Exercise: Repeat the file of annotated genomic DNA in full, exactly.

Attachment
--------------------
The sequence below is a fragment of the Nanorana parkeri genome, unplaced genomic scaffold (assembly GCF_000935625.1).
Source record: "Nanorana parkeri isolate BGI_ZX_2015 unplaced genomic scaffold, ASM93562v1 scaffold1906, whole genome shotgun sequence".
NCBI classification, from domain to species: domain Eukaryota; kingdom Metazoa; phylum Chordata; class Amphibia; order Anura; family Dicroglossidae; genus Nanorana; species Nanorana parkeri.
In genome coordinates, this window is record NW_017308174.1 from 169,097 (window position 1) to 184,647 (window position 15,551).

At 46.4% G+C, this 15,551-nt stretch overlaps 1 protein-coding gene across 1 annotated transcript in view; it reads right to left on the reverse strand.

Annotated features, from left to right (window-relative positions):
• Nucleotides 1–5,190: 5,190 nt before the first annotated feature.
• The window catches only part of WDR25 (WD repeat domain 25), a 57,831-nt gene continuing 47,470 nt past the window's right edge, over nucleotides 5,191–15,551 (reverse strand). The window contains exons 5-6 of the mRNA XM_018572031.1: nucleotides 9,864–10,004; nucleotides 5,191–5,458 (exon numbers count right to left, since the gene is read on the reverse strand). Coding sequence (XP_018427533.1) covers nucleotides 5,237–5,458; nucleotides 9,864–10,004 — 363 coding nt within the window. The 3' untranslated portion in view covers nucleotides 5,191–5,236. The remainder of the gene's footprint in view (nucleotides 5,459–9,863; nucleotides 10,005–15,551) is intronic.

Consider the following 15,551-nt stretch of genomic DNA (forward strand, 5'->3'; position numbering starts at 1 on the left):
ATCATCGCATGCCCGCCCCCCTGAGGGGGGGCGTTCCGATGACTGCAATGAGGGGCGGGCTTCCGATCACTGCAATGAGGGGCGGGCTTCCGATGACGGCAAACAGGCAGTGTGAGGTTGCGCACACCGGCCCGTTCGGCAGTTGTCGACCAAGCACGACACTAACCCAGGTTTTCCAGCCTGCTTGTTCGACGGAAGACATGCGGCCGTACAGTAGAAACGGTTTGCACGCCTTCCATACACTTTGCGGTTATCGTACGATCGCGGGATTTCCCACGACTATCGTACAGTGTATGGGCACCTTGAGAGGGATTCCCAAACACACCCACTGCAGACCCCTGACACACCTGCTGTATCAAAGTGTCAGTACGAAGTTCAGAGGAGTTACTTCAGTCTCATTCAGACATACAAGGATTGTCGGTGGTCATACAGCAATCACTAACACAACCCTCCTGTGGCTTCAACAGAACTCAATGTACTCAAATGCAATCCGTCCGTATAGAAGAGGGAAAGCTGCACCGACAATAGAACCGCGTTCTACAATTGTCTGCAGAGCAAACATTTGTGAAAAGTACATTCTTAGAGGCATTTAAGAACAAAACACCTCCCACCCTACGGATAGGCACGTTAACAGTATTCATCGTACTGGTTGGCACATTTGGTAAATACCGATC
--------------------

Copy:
The sequence below is a fragment of the Nanorana parkeri genome, unplaced genomic scaffold (assembly GCF_000935625.1).
Source record: "Nanorana parkeri isolate BGI_ZX_2015 unplaced genomic scaffold, ASM93562v1 scaffold1906, whole genome shotgun sequence".
NCBI classification, from domain to species: domain Eukaryota; kingdom Metazoa; phylum Chordata; class Amphibia; order Anura; family Dicroglossidae; genus Nanorana; species Nanorana parkeri.
In genome coordinates, this window is record NW_017308174.1 from 169,097 (window position 1) to 184,647 (window position 15,551).

At 46.4% G+C, this 15,551-nt stretch overlaps 1 protein-coding gene across 1 annotated transcript in view; it reads right to left on the reverse strand.

Annotated features, from left to right (window-relative positions):
• Nucleotides 1–5,190: 5,190 nt before the first annotated feature.
• The window catches only part of WDR25 (WD repeat domain 25), a 57,831-nt gene continuing 47,470 nt past the window's right edge, over nucleotides 5,191–15,551 (reverse strand). The window contains exons 5-6 of the mRNA XM_018572031.1: nucleotides 9,864–10,004; nucleotides 5,191–5,458 (exon numbers count right to left, since the gene is read on the reverse strand). Coding sequence (XP_018427533.1) covers nucleotides 5,237–5,458; nucleotides 9,864–10,004 — 363 coding nt within the window. The 3' untranslated portion in view covers nucleotides 5,191–5,236. The remainder of the gene's footprint in view (nucleotides 5,459–9,863; nucleotides 10,005–15,551) is intronic.

Consider the following 15,551-nt stretch of genomic DNA (forward strand, 5'->3'; position numbering starts at 1 on the left):
ATCATCGCATGCCCGCCCCCCTGAGGGGGGGCGTTCCGATGACTGCAATGAGGGGCGGGCTTCCGATCACTGCAATGAGGGGCGGGCTTCCGATGACGGCAAACAGGCAGTGTGAGGTTGCGCACACCGGCCCGTTCGGCAGTTGTCGACCAAGCACGACACTAACCCAGGTTTTCCAGCCTGCTTGTTCGACGGAAGACATGCGGCCGTACAGTAGAAACGGTTTGCACGCCTTCCATACACTTTGCGGTTATCGTACGATCGCGGGATTTCCCACGACTATCGTACAGTGTATGGGCACCTTGAGAGGGATTCCCAAACACACCCACTGCAGACCCCTGACACACCTGCTGTATCAAAGTGTCAGTACGAAGTTCAGAGGAGTTACTTCAGTCTCATTCAGACATACAAGGATTGTCGGTGGTCATACAGCAATCACTAACACAACCCTCCTGTGGCTTCAACAGAACTCAATGTACTCAAATGCAATCCGTCCGTATAGAAGAGGGAAAGCTGCACCGACAATAGAACCGCGTTCTACAATTGTCTGCAGAGCAAACATTTGTGAAAAGTACATTCTTAGAGGCATTTAAGAACAAAACACCTCCCACCCTACGGATAGGCACGTTAACAGTATTCATCGTACTGGTTGGCACATTTGGTAAATACCGATC